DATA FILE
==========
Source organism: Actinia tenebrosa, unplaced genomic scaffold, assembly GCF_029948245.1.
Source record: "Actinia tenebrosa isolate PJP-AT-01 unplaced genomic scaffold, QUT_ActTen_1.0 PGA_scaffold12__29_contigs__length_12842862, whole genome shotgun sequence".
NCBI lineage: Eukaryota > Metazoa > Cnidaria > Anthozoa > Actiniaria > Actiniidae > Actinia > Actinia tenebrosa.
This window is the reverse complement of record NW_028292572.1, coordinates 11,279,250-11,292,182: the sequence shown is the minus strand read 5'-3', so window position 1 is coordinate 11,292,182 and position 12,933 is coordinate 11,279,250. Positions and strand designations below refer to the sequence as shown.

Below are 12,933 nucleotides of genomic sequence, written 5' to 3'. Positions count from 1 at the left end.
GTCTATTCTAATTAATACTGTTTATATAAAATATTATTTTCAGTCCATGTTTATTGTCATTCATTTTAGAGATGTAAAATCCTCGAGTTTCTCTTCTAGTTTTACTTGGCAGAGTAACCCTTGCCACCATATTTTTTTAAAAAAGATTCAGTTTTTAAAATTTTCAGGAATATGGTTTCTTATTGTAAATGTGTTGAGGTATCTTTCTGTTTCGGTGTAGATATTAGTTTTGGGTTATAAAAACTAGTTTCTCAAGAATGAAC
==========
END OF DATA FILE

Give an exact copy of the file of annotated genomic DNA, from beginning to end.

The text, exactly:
Source organism: Actinia tenebrosa, unplaced genomic scaffold, assembly GCF_029948245.1.
Source record: "Actinia tenebrosa isolate PJP-AT-01 unplaced genomic scaffold, QUT_ActTen_1.0 PGA_scaffold12__29_contigs__length_12842862, whole genome shotgun sequence".
NCBI lineage: Eukaryota > Metazoa > Cnidaria > Anthozoa > Actiniaria > Actiniidae > Actinia > Actinia tenebrosa.
This window is the reverse complement of record NW_028292572.1, coordinates 11,279,250-11,292,182: the sequence shown is the minus strand read 5'-3', so window position 1 is coordinate 11,292,182 and position 12,933 is coordinate 11,279,250. Positions and strand designations below refer to the sequence as shown.

Below are 12,933 nucleotides of genomic sequence, written 5' to 3'. Positions count from 1 at the left end.
GTCTATTCTAATTAATACTGTTTATATAAAATATTATTTTCAGTCCATGTTTATTGTCATTCATTTTAGAGATGTAAAATCCTCGAGTTTCTCTTCTAGTTTTACTTGGCAGAGTAACCCTTGCCACCATATTTTTTTAAAAAAGATTCAGTTTTTAAAATTTTCAGGAATATGGTTTCTTATTGTAAATGTGTTGAGGTATCTTTCTGTTTCGGTGTAGATATTAGTTTTGGGTTATAAAAACTAGTTTCTCAAGAATGAAC